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45 Cards in this Set

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Absolutism.
The belief that there is one and only one truth; those who espouse absolutism usually also believe that they know what this absolute truth is. In ethics, absolutism is usually contrasted to relativism.
Agnosticism
The conviction that one simply does not know whether God exists or not; it is often accompanied with a further conviction that one need not care whether God exists or not.
Altruism
A selfless concern for other people purely for their own sake. Altruism is usually contrasted with selfishness or egoism in ethics
Areté.
The Greek word for "excellence" or "virtue." For the Greeks, this was not limited to human beings. A guitar, for example, has its areté in producing harmonious music, just as a hammer has its excellence or virtue in pounding nails into wood well. So, too, the virtue of an Olympic swimmer is in swimming well, and the virtue of a national leader lies in motivating people to work for the common good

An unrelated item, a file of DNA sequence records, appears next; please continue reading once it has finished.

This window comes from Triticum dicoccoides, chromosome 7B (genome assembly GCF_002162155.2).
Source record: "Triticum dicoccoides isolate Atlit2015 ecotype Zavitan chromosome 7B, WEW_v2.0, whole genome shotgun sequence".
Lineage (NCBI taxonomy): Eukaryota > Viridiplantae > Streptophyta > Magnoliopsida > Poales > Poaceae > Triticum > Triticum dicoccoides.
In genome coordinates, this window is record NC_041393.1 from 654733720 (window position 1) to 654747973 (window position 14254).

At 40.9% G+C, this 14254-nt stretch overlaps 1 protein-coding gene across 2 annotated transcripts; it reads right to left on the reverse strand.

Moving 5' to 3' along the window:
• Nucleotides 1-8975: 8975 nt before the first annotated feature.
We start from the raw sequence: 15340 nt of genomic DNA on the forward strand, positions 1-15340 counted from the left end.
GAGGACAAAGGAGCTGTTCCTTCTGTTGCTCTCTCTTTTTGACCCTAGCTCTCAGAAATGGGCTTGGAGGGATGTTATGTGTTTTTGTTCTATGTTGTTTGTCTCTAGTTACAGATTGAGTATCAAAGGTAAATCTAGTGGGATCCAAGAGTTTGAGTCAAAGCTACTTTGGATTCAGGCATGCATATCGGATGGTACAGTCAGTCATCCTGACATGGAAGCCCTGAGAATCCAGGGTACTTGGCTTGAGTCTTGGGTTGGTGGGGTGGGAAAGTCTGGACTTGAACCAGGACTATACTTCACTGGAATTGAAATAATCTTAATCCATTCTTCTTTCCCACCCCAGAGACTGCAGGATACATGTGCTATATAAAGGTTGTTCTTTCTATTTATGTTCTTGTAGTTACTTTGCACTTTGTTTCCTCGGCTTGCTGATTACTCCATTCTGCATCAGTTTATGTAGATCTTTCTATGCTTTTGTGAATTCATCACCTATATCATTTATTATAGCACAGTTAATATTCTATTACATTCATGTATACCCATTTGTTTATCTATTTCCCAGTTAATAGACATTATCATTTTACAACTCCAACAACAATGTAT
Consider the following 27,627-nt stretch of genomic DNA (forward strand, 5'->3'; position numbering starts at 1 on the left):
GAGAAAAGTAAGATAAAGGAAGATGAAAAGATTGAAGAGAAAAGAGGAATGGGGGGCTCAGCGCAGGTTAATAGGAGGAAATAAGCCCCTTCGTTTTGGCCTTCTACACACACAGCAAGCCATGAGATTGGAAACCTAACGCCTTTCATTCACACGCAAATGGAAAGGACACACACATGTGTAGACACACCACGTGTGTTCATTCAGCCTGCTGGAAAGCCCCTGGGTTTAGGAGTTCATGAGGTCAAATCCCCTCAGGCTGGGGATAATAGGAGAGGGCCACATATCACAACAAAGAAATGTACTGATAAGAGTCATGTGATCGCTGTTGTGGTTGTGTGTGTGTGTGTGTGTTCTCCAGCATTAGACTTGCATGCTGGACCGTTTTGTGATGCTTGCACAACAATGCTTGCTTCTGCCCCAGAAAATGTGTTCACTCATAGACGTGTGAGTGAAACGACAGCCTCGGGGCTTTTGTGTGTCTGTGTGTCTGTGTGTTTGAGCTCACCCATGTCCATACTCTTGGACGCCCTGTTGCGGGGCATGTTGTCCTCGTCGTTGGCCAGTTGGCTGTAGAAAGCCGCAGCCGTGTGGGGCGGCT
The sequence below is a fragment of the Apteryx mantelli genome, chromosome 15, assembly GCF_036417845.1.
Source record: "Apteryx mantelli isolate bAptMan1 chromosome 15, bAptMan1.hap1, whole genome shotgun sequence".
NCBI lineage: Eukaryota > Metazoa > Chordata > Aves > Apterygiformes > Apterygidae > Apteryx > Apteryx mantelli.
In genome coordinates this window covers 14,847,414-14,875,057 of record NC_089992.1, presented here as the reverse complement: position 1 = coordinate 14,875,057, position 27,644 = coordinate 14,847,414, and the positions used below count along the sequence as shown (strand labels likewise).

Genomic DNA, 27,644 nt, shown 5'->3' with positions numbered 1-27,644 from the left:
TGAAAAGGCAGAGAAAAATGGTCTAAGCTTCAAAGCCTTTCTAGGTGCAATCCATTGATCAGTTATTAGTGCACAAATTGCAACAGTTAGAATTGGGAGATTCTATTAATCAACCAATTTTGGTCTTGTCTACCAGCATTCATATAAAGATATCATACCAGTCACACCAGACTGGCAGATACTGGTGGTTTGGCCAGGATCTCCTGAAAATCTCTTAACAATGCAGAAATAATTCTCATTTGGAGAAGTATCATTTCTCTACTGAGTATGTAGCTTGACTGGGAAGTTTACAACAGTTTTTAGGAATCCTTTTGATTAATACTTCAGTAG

Atheism.
The belief that God does not exist. In the last two centuries, some of the most influential atheistic philosophers have been Karl Marx, Friedrich Nietzsche, Bertrand Russell, and Jean-Paul Sartre.
Autonomy.
The ability to freely determine one’s own course in life. Etymologically, it goes back to the Greek words for "self" and "law." This term is most strongly associated with Immanuel Kant, for whom it meant the ability to give the moral law to oneself.
Calculus.
A calculus is simply a means of computing something, and a moral calculus is just a means of calculating what the right moral decision is in a particular case. Categorical Imperative. An unconditional comma